We read in the gospel today that ‘a feeling of expectancy had grown among the people’ (Luke 3.15). It was a time when they were wondering whether the Messiah might have already come, whether he was hidden in their midst and was about to make himself known. And people were already beginning to reform their lives, in the expectation that at any moment the Christ might be revealed right next to them.
What power is hidden in that simple phrase about a feeling of expectancy. They believed that God could and would do great things. And of course, where there is great faith there can be great works. There is a challenge to us in this. As Advent progresses and Christmas draws near, we are reminded of the importance of believing that God is about in our world. We need to expect that we can see the hand of God at work among us. We need to have hearts and minds open to God. God can do great works without our faith, but with our faith we can not only see more of what he is doing, but be changed by it as we respond to his presence among us.
The key to the gospel today is that wonderful anticipation that the Messiah is about to be revealed, indeed perhaps might be in their very midst already. Can you think of anything more powerful in encouraging people to turn their lives around? Imagine discovering that the long-awaited Christ had been in your workplace, your home, your shopping mall, your street. But of course, that is exactly the situation for us today. Christ is among us and walks in our world. He told us that he would be found among the naked, the hungry, the sick and imprisoned. We know that he is with us in the breaking of the bread, when we share the Eucharist and the mystery of his presence coming to us in communion. This, by the way, is the same Mass and the same presence, in the grandest of cathedrals and in the most impoverished of slums.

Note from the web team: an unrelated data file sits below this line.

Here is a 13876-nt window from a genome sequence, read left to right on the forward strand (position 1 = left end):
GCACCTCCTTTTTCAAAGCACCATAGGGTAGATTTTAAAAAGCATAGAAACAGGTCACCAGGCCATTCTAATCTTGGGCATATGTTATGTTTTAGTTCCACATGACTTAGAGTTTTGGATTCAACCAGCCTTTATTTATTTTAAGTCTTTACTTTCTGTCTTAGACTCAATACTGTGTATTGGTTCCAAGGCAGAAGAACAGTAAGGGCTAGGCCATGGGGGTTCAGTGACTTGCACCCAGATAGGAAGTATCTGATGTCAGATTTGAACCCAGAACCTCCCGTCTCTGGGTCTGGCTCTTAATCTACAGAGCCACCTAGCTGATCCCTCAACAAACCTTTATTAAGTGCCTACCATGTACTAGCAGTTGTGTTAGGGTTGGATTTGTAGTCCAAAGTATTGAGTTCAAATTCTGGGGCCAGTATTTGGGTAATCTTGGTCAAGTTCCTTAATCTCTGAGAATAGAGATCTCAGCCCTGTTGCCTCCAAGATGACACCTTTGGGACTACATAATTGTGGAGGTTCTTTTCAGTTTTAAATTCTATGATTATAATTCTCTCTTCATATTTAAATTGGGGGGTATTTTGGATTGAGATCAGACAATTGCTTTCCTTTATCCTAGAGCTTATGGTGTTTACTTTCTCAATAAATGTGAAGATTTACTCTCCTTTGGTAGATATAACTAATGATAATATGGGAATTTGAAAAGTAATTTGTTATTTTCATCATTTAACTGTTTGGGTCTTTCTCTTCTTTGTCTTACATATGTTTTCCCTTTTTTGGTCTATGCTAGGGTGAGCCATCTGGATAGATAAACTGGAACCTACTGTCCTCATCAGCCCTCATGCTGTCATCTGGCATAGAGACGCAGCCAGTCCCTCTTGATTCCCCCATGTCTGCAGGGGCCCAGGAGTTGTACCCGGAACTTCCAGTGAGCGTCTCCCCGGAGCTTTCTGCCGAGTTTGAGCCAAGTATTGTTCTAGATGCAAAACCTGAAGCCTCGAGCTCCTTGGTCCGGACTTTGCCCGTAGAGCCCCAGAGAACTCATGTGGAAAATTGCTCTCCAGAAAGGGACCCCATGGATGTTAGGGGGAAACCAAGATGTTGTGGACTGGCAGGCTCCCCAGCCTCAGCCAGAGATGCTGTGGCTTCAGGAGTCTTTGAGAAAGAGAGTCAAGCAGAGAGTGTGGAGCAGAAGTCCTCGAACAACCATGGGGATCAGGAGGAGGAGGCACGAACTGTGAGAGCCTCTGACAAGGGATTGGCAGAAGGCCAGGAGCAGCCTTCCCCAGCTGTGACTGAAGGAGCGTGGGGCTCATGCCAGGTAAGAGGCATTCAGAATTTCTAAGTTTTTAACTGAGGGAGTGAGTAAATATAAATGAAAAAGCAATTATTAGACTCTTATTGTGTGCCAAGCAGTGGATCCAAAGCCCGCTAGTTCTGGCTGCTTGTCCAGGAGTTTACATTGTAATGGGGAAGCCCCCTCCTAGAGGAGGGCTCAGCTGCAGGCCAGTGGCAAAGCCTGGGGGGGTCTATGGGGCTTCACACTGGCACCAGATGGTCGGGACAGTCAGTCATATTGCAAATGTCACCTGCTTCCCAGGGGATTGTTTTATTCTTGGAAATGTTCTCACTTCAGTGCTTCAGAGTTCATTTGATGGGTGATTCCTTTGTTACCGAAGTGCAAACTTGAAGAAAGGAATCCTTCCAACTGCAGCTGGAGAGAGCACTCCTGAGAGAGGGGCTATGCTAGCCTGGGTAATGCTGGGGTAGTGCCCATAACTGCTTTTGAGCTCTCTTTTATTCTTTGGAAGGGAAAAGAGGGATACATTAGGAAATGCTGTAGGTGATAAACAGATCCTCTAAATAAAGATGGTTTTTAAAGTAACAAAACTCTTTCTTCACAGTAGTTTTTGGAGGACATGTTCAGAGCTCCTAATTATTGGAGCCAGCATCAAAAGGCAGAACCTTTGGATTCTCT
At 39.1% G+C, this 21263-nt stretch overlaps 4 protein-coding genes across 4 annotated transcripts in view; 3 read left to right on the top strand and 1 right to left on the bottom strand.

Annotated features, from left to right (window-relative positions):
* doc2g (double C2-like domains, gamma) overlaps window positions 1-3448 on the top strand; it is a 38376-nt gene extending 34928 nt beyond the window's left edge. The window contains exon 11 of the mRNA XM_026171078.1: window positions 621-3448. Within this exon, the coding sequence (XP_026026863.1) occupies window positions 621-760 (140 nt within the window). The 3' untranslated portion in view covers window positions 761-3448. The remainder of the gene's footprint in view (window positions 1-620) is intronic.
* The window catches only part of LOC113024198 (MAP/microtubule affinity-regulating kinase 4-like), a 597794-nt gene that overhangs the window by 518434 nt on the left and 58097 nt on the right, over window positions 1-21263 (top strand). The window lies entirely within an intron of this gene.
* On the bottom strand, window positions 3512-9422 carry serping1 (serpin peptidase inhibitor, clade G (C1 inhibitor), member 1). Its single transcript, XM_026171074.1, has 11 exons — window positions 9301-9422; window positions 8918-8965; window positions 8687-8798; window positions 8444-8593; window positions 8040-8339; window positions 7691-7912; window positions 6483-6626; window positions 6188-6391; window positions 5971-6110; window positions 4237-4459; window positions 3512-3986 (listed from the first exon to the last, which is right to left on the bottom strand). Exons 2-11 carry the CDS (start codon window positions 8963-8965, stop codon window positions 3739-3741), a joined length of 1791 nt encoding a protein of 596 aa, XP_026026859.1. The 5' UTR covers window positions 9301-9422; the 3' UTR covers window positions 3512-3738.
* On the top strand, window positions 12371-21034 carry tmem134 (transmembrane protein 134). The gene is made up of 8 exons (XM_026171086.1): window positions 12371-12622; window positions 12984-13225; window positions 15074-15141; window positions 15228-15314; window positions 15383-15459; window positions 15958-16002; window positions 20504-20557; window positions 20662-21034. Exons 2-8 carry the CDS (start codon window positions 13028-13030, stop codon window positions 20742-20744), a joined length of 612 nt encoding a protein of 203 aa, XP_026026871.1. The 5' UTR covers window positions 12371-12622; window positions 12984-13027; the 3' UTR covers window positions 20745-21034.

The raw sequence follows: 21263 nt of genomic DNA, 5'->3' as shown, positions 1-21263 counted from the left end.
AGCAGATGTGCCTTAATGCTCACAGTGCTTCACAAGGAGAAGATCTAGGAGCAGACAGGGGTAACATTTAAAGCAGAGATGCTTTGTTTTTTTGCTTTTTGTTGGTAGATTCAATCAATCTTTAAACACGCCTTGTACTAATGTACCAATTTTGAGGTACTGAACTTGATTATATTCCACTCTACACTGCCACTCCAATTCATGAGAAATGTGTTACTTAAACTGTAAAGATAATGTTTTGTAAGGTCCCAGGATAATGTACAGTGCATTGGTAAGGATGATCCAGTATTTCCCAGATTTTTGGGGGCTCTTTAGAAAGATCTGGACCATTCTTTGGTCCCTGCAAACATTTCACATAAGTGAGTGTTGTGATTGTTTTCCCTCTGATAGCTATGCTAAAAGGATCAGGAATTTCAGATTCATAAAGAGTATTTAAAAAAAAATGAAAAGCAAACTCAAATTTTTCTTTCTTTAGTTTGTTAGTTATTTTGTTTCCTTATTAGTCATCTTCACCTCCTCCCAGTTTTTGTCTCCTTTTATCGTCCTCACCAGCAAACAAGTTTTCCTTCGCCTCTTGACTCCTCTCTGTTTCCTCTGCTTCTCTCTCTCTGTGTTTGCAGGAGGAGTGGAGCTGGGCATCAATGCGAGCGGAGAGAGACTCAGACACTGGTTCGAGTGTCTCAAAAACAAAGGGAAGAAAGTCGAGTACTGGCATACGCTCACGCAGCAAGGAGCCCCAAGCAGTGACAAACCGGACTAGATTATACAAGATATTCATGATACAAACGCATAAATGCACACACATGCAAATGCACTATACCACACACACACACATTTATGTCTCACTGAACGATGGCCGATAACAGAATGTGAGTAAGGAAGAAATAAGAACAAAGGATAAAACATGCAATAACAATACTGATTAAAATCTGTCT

Christ about to be revealed among us: for some, this might bring feelings of guilt, but that would not be the right response. Always there is room in our life for penitence, but part of the purpose of penitence is the desire to live lives that are more worthy of God’s love for us.
As the feeling of expectancy grows among us, let us remember this: that God loves us and that this is why Christ comes among us. As St John writes, ‘Whoever confesses that Jesus is the Son of God, God abides in him and he in God … We love, because he first loved us’ (1 John 4.15, 19). We are responding to God’s initiative of love.
No wonder there is theme of rejoicing this Gaudete Sunday. How could we not rejoice after that first reading from Zephaniah 3.114-18, with its incredible image of God dancing with joy and rejoicing out of love for his people. This is no curmudgeonly God. This reveals to us the true God who is generous, loving and always there for his people, over whom he rejoices.
Fr Terry Tastard is parish priest (pastor) of Holy Trinity, Brook Green, in the Hammersmith area of London. His new book Ronald Knox and English Catholicism is published by Gracewing at £12.99 and is available on Amazon, from religious booksellers and from the publisher.